In March 2020, the COVID-19 pandemic swiftly upended the daily routines of individuals and businesses throughout the world, forcing millions of people to make adjustments to the way they interacted both personally and professionally.

Lockdowns and the need to remain socially distant propelled the growth of eCommerce for shopping, while educational institutions and companies of all sizes relied on video conferencing software like Zoom to take the place of in-person learning and collaboration.

During this time, businesses that relied on in-person marketing tactics like trade shows or field marketing shifted to digital marketing and remote strategies, probably assuming that it wouldn’t be too long before a return to business as usual. But a year-and-a-half later, many companies see the positive changes that digital communication and marketing have brought to their industries, and they’re unlikely to go back to the way things were.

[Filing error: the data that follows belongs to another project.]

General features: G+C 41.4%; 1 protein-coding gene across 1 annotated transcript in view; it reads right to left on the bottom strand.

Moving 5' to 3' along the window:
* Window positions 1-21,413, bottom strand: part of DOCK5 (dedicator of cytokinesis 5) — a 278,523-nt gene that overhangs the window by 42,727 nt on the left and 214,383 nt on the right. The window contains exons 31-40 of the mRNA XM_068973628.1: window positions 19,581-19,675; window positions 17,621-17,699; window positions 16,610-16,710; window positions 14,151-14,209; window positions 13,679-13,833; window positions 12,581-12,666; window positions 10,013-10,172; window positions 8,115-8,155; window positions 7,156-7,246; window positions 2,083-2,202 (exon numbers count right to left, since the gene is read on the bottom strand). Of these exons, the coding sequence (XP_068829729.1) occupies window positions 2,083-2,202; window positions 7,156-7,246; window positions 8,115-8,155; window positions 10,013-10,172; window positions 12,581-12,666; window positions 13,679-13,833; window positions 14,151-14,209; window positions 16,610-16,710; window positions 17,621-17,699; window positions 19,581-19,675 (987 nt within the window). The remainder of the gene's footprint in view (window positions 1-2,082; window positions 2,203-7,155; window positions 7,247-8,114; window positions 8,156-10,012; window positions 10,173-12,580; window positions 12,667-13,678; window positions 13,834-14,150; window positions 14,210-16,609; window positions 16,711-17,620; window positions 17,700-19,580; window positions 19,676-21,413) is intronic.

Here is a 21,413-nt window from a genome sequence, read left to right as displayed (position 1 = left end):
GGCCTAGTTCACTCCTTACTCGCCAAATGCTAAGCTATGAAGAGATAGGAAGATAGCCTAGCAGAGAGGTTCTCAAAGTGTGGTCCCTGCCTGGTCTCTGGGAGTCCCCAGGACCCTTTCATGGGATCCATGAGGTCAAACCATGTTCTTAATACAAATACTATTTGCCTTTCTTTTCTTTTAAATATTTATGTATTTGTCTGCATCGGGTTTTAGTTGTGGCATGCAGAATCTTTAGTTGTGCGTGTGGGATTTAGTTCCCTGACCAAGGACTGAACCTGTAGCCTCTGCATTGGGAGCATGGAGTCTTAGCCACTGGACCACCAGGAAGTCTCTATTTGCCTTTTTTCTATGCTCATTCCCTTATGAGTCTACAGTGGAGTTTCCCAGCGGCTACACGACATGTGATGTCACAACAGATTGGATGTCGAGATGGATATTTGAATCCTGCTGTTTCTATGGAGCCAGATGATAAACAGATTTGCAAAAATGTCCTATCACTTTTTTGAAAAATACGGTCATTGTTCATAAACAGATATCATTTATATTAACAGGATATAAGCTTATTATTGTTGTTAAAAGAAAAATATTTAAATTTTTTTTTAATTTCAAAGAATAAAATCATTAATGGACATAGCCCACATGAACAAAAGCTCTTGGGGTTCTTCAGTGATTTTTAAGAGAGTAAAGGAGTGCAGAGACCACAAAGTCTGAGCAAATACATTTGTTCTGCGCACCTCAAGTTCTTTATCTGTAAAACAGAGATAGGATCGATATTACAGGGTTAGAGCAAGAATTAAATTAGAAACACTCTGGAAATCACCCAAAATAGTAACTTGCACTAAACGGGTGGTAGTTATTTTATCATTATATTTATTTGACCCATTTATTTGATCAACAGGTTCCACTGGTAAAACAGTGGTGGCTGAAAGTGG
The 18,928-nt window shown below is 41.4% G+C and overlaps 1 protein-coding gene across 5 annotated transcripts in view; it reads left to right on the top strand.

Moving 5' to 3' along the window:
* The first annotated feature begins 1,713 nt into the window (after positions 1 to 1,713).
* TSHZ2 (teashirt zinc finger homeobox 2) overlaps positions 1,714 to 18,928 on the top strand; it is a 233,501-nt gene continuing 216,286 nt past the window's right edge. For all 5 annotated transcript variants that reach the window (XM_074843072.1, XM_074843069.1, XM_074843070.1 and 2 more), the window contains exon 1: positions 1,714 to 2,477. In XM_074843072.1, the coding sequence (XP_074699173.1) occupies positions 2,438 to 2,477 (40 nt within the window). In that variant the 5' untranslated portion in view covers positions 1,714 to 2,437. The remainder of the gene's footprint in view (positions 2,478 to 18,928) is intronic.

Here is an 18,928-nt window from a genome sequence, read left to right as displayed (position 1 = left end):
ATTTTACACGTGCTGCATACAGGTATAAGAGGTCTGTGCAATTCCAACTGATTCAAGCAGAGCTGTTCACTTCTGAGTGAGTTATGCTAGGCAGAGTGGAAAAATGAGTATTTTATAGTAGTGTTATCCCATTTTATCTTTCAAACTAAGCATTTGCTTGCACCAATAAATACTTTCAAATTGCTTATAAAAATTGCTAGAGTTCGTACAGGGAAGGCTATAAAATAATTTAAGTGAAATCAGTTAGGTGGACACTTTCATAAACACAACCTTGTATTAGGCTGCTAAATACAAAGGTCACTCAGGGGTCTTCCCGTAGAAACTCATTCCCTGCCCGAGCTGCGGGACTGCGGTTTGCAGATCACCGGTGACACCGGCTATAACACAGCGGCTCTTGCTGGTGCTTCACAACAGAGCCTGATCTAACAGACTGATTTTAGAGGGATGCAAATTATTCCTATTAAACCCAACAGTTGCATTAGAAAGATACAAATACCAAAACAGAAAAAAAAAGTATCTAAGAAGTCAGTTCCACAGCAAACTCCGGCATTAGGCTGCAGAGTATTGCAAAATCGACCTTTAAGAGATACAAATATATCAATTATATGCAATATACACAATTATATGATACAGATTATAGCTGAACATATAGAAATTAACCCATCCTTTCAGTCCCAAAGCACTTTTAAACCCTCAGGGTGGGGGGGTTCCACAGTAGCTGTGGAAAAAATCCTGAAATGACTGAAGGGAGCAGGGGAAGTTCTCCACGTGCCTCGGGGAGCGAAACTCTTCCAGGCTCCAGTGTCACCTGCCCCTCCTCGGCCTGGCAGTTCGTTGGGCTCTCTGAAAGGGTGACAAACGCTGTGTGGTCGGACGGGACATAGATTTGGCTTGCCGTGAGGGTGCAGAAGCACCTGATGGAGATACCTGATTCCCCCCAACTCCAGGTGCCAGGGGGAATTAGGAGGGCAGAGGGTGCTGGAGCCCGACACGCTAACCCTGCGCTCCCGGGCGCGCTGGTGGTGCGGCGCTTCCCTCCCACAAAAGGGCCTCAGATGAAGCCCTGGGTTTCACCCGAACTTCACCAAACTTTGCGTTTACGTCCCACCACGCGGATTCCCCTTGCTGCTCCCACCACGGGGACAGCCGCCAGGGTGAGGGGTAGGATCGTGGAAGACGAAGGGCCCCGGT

In October 2020, the global consulting firm, McKinsey & Company, surveyed business decision-makers about how the pandemic has changed B2B marketing practices. These are some of the findings:[2]

  • Most seller interactions now take place remotely or online, which both sellers and customers prefer.
  • B2B buyers are more comfortable buying online, even when it comes to big-ticket items.
  • Online and remote selling are seen as more effective than in-person techniques – and that includes prospecting as well as warm leads.
  • Eighty-nine percent expect the changes made during the pandemic to become permanent even after things return to normal.